by Tracy R. Walsh
Transcendence does not necessarily have to be understood in a religious fashion, solely in relation to some concept of the divine. It is rather a recognition that our humanness is invested not simply in our existence as individuals or as physical beings but also in our collective existence as social beings and in our ability, as social beings, to rise above our individual physical selves and to see ourselves as part of a larger project, to project onto the world, and onto human life, a meaning or purpose that exists only because we as human beings create it.
The capacity to grasp the transcendent in this fashion has transformed through history. In the premodern world it was difficult to conceive of meaning or purpose except in relation to God, or gods, or as aspects of the universe itself (though there were major strands in ancient Greek, Indian and Chinese philosophy that attempted to understand this in a purely human way). Hence, transcendence was inevitably seen in a religious light. But with modernity it became increasingly plausible to imagine purpose and meaning as humanly created. Indeed, as the French philosopher Denis Diderot claimed: “If we banish man, the thinking and contemplating being, from the face of the earth, this moving and sublime spectacle of nature will be nothing more than a sad and mute scene.” It was “the presence of man which makes the existence of beings meaningful.” …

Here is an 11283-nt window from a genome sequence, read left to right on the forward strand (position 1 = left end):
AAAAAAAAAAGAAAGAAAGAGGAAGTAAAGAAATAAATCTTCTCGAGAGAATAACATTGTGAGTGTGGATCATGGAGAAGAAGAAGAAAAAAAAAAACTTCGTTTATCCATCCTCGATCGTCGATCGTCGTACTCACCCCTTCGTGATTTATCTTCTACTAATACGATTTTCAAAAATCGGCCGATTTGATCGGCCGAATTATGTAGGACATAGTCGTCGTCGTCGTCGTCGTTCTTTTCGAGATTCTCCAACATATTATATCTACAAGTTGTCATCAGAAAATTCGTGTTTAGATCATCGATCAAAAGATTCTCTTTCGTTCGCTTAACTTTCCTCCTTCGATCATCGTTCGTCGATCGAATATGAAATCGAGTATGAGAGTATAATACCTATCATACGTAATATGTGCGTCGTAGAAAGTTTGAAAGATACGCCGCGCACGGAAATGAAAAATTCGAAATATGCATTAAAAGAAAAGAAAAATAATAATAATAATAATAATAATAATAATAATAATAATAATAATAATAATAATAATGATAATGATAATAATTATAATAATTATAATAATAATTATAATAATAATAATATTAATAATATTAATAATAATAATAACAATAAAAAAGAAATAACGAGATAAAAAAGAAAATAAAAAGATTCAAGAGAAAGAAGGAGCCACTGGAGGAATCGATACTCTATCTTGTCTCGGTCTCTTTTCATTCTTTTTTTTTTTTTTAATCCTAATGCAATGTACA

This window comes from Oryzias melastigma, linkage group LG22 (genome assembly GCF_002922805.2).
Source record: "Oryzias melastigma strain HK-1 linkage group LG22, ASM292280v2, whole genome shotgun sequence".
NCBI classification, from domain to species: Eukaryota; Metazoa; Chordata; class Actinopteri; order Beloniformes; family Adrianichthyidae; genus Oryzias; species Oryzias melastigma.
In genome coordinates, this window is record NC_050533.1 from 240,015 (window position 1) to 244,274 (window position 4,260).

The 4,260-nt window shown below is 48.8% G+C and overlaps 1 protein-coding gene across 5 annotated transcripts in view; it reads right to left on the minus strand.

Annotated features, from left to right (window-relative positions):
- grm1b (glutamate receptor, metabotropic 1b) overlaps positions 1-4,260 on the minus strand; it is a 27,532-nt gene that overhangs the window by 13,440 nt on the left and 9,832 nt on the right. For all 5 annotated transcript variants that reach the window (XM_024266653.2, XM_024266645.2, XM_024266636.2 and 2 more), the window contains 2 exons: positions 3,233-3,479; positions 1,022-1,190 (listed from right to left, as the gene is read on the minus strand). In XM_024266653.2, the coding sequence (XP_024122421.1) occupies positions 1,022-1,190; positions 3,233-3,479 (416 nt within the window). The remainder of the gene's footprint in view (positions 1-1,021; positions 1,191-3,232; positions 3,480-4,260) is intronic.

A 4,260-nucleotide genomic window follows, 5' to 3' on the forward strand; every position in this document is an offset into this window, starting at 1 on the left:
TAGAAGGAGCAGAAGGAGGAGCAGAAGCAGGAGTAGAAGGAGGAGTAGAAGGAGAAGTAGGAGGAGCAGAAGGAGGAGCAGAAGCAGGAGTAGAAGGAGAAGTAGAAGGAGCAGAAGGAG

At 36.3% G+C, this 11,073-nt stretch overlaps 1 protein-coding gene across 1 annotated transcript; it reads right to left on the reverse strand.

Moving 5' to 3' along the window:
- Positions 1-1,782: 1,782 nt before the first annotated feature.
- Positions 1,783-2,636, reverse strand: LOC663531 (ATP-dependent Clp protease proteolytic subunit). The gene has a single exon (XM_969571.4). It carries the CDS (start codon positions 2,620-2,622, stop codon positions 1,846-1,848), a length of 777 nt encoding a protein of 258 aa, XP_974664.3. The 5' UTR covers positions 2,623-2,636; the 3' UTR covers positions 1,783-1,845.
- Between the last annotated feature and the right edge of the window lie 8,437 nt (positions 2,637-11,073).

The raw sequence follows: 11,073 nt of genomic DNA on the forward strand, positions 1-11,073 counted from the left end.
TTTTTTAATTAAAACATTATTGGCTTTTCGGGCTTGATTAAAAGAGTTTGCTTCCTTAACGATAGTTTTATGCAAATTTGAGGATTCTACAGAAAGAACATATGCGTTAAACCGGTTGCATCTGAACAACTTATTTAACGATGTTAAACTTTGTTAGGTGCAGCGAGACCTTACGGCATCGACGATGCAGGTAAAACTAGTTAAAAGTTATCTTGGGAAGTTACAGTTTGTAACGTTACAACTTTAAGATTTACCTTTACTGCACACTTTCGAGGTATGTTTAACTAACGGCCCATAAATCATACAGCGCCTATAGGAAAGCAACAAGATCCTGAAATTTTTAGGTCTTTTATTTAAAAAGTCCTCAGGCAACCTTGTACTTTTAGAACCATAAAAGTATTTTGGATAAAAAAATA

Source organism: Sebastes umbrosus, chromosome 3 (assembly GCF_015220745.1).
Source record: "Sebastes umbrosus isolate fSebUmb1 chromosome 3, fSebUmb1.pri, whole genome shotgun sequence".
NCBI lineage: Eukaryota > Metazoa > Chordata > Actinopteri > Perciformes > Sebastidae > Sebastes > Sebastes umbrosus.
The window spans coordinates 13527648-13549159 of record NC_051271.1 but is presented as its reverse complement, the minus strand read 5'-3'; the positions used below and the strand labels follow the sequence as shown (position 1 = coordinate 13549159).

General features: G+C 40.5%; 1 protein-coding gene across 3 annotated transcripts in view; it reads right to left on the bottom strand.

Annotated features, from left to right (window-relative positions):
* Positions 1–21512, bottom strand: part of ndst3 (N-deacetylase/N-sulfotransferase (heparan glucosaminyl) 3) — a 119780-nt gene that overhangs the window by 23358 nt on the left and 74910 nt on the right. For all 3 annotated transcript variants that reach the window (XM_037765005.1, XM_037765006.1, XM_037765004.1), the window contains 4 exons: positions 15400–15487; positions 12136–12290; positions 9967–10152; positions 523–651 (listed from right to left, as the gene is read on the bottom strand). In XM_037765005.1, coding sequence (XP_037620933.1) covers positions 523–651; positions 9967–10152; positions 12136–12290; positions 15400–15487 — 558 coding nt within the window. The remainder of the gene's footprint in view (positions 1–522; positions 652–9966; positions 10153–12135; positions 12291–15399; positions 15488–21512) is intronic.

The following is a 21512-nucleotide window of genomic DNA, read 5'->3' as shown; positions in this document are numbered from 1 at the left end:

If today we are uncomfortable with the idea of the transcendent, if many reject the idea entirely, while others can discover it only in a religious context, it is largely because we have a degraded sense of the human. That is why to read Marilynne Robinson, to gaze upon a Rothko, to listen to Olivier Messiaen can feel so essential. For some it may be to surrender to a religious experience. It is also, paradoxically, to remind ourselves what is truly human about the human condition.